• Old you has already peaked, so what’s the point? (It’s just a shame I didn’t realise I was living through Old Me’s glory days of amazingness at the time.)
  • Old you was full of brilliant ideas that are way better than your current ones. (Or is Current Me just too lazy to come up with new ones?)

When it gets like this, there’s one important thing we all have to remember: Old You is still there.

Think you’ll never write a paragraph with the same silly wit as the old you? It’s not true, because old you is trapped inside current you, beating you around the head with a novelty croquet mallet in the hopes that you’ll eventually notice she’s there.

For every time you think you’ll never be as good a writer/painter/deep sea diver (delete where appropriate) as the old you was, there should be a voice in your head reminding you that, actually, that was you. You were that good. In fact, you can go ahead and take the pressure right off: you don’t need to be as good as that because you’ve already done it. Game over. You won. It’s time for something different (and possibly a well-deserved cuppa in honour of old you).

Looking back is a good thing, provided we ration any time required on wallowing.  A backwards glance allows us to see how far we’ve come and when you’re as bad at starting things as I am, evidence of even the tiniest step forward can act as powerful motivation to continue.  Wallowing, however, is thinly-disguised procrastination. As a true proficient in the ways of procrastinating, I know this well. It’s easier to sit around, bemoaning the fact that you’ll never be awesome again than to have a go at proving yourself wrong.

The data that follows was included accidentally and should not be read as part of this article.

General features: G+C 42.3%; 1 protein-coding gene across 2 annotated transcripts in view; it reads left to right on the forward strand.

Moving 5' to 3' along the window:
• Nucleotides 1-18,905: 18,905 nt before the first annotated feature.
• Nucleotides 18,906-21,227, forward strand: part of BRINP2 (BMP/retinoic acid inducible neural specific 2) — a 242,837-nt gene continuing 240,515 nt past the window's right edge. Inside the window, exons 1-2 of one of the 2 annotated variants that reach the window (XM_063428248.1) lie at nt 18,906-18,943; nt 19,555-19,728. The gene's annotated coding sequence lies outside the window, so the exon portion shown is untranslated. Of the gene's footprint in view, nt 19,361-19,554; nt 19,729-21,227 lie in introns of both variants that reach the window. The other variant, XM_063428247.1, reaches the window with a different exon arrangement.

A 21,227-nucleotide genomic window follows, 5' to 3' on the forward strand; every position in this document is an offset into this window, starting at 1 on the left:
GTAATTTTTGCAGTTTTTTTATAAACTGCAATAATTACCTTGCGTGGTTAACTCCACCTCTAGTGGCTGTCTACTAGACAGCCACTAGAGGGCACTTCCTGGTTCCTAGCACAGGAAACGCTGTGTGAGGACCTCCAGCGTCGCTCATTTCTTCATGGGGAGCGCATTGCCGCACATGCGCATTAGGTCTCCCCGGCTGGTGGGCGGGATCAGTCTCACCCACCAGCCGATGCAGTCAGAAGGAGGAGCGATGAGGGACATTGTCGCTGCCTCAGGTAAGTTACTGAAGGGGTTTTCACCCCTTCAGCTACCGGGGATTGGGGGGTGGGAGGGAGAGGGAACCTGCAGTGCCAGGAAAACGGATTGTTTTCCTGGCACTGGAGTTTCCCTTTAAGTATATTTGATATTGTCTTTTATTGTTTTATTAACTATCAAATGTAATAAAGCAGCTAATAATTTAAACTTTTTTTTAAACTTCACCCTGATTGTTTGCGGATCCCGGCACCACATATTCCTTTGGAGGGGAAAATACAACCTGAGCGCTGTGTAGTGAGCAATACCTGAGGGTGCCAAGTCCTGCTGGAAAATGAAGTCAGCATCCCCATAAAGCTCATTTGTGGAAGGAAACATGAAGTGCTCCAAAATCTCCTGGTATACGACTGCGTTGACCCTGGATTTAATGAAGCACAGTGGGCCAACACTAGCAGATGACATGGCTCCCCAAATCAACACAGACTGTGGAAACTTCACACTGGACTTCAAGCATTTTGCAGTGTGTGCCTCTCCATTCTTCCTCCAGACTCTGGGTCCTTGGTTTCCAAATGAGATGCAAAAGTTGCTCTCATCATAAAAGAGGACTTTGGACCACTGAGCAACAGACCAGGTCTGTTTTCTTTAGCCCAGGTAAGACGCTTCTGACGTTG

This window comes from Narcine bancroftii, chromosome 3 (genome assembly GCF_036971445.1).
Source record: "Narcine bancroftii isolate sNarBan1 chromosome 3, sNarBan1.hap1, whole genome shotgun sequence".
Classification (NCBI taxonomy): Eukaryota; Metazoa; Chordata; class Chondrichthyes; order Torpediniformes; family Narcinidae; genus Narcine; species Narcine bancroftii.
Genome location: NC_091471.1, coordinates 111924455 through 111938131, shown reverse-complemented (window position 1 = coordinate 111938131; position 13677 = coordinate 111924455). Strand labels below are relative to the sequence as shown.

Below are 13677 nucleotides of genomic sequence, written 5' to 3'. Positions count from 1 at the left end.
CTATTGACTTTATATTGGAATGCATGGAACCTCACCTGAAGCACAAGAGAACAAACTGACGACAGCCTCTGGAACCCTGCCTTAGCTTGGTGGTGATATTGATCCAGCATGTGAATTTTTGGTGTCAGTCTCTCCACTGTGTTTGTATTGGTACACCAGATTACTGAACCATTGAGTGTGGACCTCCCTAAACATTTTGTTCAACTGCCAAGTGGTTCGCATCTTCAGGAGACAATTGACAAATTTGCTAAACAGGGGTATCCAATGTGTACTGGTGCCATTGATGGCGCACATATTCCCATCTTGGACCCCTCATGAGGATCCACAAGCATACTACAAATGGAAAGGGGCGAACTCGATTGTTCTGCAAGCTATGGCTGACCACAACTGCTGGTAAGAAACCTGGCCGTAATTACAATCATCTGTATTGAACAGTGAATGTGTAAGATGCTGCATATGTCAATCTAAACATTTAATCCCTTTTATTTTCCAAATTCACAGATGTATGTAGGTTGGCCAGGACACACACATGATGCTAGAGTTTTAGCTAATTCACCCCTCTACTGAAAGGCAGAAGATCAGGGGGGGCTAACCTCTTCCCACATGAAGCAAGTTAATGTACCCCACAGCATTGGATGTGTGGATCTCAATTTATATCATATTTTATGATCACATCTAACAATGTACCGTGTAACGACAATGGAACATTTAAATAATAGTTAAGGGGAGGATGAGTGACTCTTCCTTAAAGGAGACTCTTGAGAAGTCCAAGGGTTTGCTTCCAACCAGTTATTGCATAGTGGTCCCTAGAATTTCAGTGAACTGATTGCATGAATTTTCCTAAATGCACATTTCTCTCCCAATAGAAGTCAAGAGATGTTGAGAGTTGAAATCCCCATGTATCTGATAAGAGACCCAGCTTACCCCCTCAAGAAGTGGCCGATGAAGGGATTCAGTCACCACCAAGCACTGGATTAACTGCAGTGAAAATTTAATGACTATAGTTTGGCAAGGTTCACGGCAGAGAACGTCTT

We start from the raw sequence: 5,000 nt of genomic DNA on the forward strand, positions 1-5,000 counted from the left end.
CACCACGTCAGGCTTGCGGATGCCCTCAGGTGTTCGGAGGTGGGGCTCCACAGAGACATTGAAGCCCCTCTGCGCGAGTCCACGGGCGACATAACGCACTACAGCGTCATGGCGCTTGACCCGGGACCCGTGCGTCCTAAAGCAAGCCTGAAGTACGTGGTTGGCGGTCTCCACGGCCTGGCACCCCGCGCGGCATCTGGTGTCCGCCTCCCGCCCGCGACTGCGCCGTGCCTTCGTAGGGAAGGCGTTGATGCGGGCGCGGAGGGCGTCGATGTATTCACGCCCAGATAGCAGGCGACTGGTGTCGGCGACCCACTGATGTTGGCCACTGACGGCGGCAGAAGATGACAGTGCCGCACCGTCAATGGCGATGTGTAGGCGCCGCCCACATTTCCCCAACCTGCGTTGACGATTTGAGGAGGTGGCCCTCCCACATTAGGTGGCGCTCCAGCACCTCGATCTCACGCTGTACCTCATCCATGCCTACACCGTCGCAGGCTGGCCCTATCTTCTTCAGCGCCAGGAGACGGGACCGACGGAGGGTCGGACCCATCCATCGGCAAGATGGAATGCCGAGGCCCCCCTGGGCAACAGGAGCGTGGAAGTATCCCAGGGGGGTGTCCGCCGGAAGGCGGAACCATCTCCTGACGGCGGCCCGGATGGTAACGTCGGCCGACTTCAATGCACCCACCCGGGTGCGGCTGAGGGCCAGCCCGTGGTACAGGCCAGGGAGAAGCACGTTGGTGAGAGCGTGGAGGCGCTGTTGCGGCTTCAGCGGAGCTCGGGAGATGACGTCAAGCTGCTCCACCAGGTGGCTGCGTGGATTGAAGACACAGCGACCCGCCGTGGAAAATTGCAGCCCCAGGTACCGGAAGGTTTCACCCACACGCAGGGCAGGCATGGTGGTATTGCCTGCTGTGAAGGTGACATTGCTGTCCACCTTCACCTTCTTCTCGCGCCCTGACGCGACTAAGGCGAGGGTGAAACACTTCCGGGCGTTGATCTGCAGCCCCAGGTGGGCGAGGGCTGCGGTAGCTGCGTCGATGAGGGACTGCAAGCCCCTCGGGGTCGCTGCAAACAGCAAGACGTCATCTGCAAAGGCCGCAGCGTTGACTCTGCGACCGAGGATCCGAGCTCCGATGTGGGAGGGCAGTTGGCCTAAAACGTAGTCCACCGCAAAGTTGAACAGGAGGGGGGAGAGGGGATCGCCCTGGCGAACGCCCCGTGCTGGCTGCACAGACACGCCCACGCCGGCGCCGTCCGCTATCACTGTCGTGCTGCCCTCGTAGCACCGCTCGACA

The fact is, we’re actually better than our old selves in many ways. We’ve learnt more. We’ve lived more. We’ve enjoyed more types of tea than our old selves even knew existed (this could just be me, of course). Our old selves have built an amazing foundation and it’s really up to our current selves to get to work on building on it.

So Old Me came up with a fun plan for a quirky blog? Good news! Old Me is under contract to Current Me, which means I can exploit her for my own purposes. In fact, it’s lucky Old Me never got started on that blog because it would have ridiculously sad to bid farewell to it when my tastes changed.

What I really want to do now is become the old me the future me is going to look back on and wish she was.**

 
* Also commonly known as ‘when I have time’, which we all know is a place that does not exist in the twenty-first century.
** This is not as confusing as you might think.